Sucker Punch: Directed by Zach Snyder

At the beginning of Sucker Punch, the nervy director Zach Snyder stages an elaborate riff on one of the signature shots of Orson Welles’s “Citizen Kane.” What starts out like a glorious act of homage to the history of movies and the velvety, powerful suggestiveness of imagery very quickly turns, like the movie that houses it, toxic and ungainly.

The movie’s incoherent, both ideologically and thematically. For all of his considerable talent for constructing imposing or startling imagery, Snyder appears dangerously uncertain what to make of the cumulative power and radical possibilities the form is capable of. The movie is meant to invoke a dream state, but the narrative line is too cluttered and spastic to locate the necessary rhythm and shape.

Worst of all, Snyder explicitly turns the viewer into sexual voyeurs, hypnotically leering at his cast of young actresses. The women, to be sure, are astonishingly beautiful, but they’re also ornate and never fully individuated to emotionally connect the material to the larger architecture of the story.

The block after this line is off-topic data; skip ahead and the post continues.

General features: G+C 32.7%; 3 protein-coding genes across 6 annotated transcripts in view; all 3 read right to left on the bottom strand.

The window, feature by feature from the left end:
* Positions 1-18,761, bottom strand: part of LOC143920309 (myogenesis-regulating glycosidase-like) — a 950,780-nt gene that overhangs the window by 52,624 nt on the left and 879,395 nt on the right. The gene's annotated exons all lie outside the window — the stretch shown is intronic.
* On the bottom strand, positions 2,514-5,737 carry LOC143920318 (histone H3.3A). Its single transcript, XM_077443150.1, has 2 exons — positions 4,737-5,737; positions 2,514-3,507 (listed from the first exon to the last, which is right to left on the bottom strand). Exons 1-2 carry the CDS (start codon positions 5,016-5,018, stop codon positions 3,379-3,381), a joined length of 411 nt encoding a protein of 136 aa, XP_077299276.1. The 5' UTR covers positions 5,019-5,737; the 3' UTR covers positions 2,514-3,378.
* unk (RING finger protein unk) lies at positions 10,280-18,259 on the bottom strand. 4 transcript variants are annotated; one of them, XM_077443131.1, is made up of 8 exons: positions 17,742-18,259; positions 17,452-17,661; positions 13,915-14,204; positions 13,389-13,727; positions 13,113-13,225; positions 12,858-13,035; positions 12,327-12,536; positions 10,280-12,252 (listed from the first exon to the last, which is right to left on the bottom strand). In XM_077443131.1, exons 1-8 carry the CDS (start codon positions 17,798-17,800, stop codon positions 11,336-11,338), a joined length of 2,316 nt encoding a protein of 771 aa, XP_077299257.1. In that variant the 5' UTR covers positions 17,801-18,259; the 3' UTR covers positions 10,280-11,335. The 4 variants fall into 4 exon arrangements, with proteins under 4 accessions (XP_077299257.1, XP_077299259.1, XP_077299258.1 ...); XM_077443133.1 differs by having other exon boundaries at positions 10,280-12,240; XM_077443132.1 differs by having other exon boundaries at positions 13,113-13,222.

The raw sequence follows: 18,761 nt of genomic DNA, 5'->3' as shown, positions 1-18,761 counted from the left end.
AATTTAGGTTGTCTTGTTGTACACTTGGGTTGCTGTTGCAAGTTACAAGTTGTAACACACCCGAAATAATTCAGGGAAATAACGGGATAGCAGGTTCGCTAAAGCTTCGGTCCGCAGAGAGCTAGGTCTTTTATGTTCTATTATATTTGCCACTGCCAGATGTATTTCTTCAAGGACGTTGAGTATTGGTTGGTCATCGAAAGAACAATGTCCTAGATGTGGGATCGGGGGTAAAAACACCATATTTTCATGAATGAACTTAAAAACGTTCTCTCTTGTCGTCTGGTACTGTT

Snyder revealed considerable promise and panache with his “Dawn of the Dead” remake. His commercial breakthrough “300,” was problematic and somewhat indefensible ideologically. If the movie was a guilty pleasure, Snyder suggested a new and at interesting brand of moviemaker who was taking advantage of the breathtaking advancements in digital technology to push the envelope stylistically.